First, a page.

The Global Bioeconomy – Preliminary Stocktake of G20 Strategies and Practices

With 100% of the economy being dependent on nature, the way we choose to define our economies going forward will tip the scales towards either an equitable nature-positive future, or an irreversible nature-negative one – with devastating impacts for people and the planet.

The ‘bioeconomy’ encompasses a wide scope, from sustainable agriculture, fishing, forestry and aquaculture, to food and feed manufacturing, bio-based tech, products, and bioenergy. How the world’s largest economies choose to embrace and champion a bioeconomy will determine if we get to see a positive future for climate, nature, and people.

The bioeconomy is distinct in that it includes the fusion of bio and tech, whilst including classical nature investment opportunities.

And, if we look at the economy through a bioeconomy lens, we can see a potential broad investment landscape into both nature conservation and cutting edge tech; perhaps providing a foot into the next set of market and livelihood opportunities.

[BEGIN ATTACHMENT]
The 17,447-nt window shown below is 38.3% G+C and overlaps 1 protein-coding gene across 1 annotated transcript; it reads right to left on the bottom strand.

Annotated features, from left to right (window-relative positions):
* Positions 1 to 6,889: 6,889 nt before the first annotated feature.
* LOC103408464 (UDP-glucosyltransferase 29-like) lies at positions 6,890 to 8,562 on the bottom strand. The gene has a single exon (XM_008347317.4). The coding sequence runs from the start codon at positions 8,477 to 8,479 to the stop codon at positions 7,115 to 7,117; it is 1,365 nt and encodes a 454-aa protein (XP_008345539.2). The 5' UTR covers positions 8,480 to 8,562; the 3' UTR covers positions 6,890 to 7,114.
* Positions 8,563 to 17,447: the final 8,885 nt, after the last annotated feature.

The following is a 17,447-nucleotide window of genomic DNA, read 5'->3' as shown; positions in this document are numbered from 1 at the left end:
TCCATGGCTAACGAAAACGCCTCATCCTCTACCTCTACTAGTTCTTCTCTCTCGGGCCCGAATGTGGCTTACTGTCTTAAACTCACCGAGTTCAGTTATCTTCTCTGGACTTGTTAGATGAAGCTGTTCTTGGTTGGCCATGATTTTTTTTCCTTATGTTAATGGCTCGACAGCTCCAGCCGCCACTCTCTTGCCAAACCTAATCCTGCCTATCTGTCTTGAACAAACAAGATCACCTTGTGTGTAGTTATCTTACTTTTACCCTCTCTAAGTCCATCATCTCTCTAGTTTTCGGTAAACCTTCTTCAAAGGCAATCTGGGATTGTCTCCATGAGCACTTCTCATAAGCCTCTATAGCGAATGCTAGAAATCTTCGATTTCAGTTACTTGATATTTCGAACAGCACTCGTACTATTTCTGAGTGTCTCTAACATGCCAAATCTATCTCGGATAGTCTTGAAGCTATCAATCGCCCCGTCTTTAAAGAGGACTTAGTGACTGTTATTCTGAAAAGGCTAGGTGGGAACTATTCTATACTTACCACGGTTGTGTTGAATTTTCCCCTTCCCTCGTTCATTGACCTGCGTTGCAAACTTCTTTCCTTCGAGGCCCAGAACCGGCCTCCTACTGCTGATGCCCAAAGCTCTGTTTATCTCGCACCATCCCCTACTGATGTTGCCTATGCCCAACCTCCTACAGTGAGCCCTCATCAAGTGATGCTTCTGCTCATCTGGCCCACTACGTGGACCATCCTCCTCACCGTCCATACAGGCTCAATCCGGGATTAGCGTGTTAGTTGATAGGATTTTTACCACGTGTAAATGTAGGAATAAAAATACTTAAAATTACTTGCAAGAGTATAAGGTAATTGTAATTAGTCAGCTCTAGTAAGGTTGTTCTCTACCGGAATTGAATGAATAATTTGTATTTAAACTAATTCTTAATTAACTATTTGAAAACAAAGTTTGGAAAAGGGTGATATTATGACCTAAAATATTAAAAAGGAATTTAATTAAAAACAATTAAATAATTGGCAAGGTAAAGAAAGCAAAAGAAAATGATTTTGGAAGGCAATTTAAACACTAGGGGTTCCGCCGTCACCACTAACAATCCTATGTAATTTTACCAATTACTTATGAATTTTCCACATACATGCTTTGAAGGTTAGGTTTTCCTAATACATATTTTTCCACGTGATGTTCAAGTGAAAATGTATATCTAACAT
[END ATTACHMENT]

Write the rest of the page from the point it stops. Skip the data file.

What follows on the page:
A new Global Stocktake launched by NatureFinance and FGV-CES, with the support of dozens civil society organisations – including the Igarapé Institute – illustrates that even with some overlaps and differences all G20 members are already advancing a bioeconomy strategy and practices.


Read the publication

The Igarapé Institute uses cookies and other similar technologies to improve your experience, in accordance with our Privacy Policy and our Terms of Use, and by continuing to browse, you agree to these conditions.

Skip to content